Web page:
A Great Blue Heron walks in a pond in Danbury, Conn., summer 2016.

Latest For the Birds column: Maybe it’s a Black-crowned Night Heron

Here’s the latest For the Birds column. Thanks for supporting BirdsofNewEngland.com

Photo by Chris Bosak A Black-crowned Night Heron perches on a railing at a marina along the Norwalk River, Norwalk, Conn., spring 2016.

Photo by Chris Bosak
A Black-crowned Night Heron perches on a railing at a marina along the Norwalk River, Norwalk, Conn., spring 2016.

I receive several “what type of bird is this?” requests. I like helping out in that way and look forward to opening the email when I see that in a subject line. I like the challenge that I know is coming.

Sometimes the identification is easy, especially when a photo is included. Sometimes the identification is more difficult, especially when there is no photo included and I’m going strictly on a text description. I like those challenges, too.

I’m amazed at how often the unknown bird turns out to be a black-crowned night heron.

I receive a letter from someone saying they saw a larger bird by the water that they had never seen before. The bird is described as being stocky, large, gray, short-necked or long-necked.

How can a bird be short-necked and long-necked at same time? Like all waders, black-crowned night herons sometimes stand with their neck outstretched and sometimes with their neck curled against their bodies, giving them a stocky appearance.

Photo by Chris Bosak A Black-crowned Night Heron perches on a railing at a marina along the Norwalk River, Norwalk, Conn., spring 2016.

Photo by Chris Bosak
A Black-crowned Night Heron perches on a railing at a marina along the Norwalk River, Norwalk, Conn., spring 2016.

Sometimes people recognize the black-crowned night heron as a heron. Sometimes they are mistaken for a duck. It’s a logical guess because the herons are always near water.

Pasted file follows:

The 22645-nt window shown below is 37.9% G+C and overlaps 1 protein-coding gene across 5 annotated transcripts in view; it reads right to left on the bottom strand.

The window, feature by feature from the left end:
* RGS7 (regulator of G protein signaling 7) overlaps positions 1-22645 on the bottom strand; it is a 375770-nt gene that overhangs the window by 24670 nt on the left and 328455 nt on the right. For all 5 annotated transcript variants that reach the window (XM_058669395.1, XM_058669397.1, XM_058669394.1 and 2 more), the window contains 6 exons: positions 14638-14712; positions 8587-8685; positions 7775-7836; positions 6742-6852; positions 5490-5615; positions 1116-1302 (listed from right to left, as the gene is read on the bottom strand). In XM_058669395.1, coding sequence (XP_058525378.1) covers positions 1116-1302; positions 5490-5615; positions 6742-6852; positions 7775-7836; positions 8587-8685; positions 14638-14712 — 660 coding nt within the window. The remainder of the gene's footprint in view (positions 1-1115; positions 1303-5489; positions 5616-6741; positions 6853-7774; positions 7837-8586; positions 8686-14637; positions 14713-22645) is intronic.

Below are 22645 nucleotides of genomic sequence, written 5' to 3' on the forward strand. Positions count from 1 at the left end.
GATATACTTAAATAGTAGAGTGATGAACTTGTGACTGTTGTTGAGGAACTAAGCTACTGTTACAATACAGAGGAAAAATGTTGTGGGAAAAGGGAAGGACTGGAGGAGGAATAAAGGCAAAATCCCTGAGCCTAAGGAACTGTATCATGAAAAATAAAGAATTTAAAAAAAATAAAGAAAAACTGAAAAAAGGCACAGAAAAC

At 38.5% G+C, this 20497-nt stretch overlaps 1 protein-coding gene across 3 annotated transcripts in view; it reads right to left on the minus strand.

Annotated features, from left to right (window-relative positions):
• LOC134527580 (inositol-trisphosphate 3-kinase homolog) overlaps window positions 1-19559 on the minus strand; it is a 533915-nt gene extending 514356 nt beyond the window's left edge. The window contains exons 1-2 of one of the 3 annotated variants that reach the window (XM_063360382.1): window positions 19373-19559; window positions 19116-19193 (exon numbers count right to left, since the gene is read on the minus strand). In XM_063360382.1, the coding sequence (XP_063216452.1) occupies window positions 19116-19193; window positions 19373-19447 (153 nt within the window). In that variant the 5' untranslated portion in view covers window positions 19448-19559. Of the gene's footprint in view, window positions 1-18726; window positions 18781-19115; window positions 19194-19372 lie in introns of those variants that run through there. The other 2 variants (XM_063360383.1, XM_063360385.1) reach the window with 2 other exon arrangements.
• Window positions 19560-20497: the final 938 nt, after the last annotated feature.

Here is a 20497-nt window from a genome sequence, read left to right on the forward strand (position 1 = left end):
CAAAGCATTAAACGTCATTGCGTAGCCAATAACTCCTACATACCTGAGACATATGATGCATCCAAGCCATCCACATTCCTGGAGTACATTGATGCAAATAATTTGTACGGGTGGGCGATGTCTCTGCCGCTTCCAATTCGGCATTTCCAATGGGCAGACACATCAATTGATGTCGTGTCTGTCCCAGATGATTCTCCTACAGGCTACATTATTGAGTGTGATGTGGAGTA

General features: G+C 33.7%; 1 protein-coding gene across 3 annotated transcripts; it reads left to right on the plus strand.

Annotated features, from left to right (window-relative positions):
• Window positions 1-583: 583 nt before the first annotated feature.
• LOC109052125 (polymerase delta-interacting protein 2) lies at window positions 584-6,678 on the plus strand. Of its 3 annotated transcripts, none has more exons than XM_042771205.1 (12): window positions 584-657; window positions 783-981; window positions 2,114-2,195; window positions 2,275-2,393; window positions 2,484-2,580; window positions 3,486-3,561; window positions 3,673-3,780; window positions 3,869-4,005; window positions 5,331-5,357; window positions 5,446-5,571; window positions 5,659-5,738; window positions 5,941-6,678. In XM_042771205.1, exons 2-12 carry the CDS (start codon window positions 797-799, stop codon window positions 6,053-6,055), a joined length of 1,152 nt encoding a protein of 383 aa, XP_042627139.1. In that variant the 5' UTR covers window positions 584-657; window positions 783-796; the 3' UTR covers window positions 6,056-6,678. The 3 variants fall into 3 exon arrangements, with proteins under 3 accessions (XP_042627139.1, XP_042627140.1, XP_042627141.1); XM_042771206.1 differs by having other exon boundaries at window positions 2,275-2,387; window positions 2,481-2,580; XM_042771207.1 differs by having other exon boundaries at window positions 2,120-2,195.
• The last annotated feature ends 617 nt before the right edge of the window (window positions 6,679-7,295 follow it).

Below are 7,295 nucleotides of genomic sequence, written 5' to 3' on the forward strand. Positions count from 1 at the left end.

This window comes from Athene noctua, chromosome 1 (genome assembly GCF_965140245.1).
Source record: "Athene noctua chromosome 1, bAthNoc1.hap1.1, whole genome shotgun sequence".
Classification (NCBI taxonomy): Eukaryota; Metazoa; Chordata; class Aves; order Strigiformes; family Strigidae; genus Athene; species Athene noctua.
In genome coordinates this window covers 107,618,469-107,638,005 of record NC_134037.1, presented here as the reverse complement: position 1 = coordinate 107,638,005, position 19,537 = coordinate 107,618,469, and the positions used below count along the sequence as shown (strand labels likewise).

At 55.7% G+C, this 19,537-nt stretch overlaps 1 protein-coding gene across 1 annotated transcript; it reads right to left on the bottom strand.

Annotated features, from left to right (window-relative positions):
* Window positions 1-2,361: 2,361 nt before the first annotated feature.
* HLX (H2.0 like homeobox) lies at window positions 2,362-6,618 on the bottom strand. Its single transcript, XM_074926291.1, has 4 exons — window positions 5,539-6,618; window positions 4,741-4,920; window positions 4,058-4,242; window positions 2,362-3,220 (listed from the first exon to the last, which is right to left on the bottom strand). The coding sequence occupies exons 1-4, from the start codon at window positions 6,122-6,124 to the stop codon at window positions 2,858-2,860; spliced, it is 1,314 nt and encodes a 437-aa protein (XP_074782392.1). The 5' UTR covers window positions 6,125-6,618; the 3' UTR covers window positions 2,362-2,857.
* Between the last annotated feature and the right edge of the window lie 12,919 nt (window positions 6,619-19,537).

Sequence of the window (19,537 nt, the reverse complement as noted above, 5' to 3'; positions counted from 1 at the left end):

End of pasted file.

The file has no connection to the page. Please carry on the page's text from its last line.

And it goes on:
At dusk, black-crowned night herons can easily be mistaken for a gull, especially while in flight. They are about the same size as our larger gulls.

The black-crowned night herons is a stocky wader with gray-and-blue plumage and brilliant red eyes. Adding an element of confusion to the mix is that immature birds are just as big but have mottled brown plumage and orange or red eyes. Many field guides don’t include the immature plumage so it really leaves a beginning birder hanging.

I was fooled by this when I was a novice birder. I was taking a guided walk along a small river in southwestern New Hampshire when two large brown birds flew out of a tree overhanging the water. It was only a quick glimpse and I immediately thought they were green herons. What else could it be? I thought to myself.

“Two immature black-crowned night herons,” the leader of the walk said suddenly.

Wow, I thought. I didn’t even know they lived around here. In fact, in that recollection I’m probably giving myself too much credit. I likely had never even heard of black-crowned night herons at that point. This was long before I had become familiar with the birds of southern New England, along Long Island Sound, where black-crowned night herons are much more common.

It was on that same walk that I learned field guides can cause confusion in another way, too — by not including female plumage on the same page. We saw a group of about six large ducks on the river. They had dull white and gray bodies and light brown heads.

“Common mergansers,” the leader said.

I looked up “common merganser” in my field guide. I was confused. It showed a bright white bird with black markings, a dark green head and a red bill. Another birder in the group, more experienced than I was at the time, told me: “That’s the male in the field guide. Those are females in the river.”

It was the last day I used that field guide.

But back to the black-crowned night herons … I think another reason people don’t know them is that they are overshadowed by their taller, more ectomorphic cousins. Everyone knows great blue herons, but not everyone is familiar with black-crowned night herons, especially people who do not live near water. Black-crowned night herons are mostly seen around brackish water, but are also fairly common around freshwater.

Another point of confusion is that they are just as often seen perched in trees near water as they are actually wading in the water. Great blue herons, by contrast, are almost always seen either hunting in the water or flying. They are seen perched in trees on occasion, but not as often as black-crowned night herons. It is a sight to behold, however, when you do spot a great blue heron perched at the tip of a towering evergreen. Indeed, that was one of the sights that took me from a casual watcher of birds to an obsessed birdwatcher and photographer.

That sighting is unmistakable. Almost everyone would recognize a great blue heron perched on the top of tree. Not everyone would know a black-crowned night heron.

They are not a favorite bird to many people as, in addition to crabs and fish, they also eat young birds and bird eggs. The black-crowned night heron is worth getting to know, however. It’s an interesting and handsome bird that’s here to stay.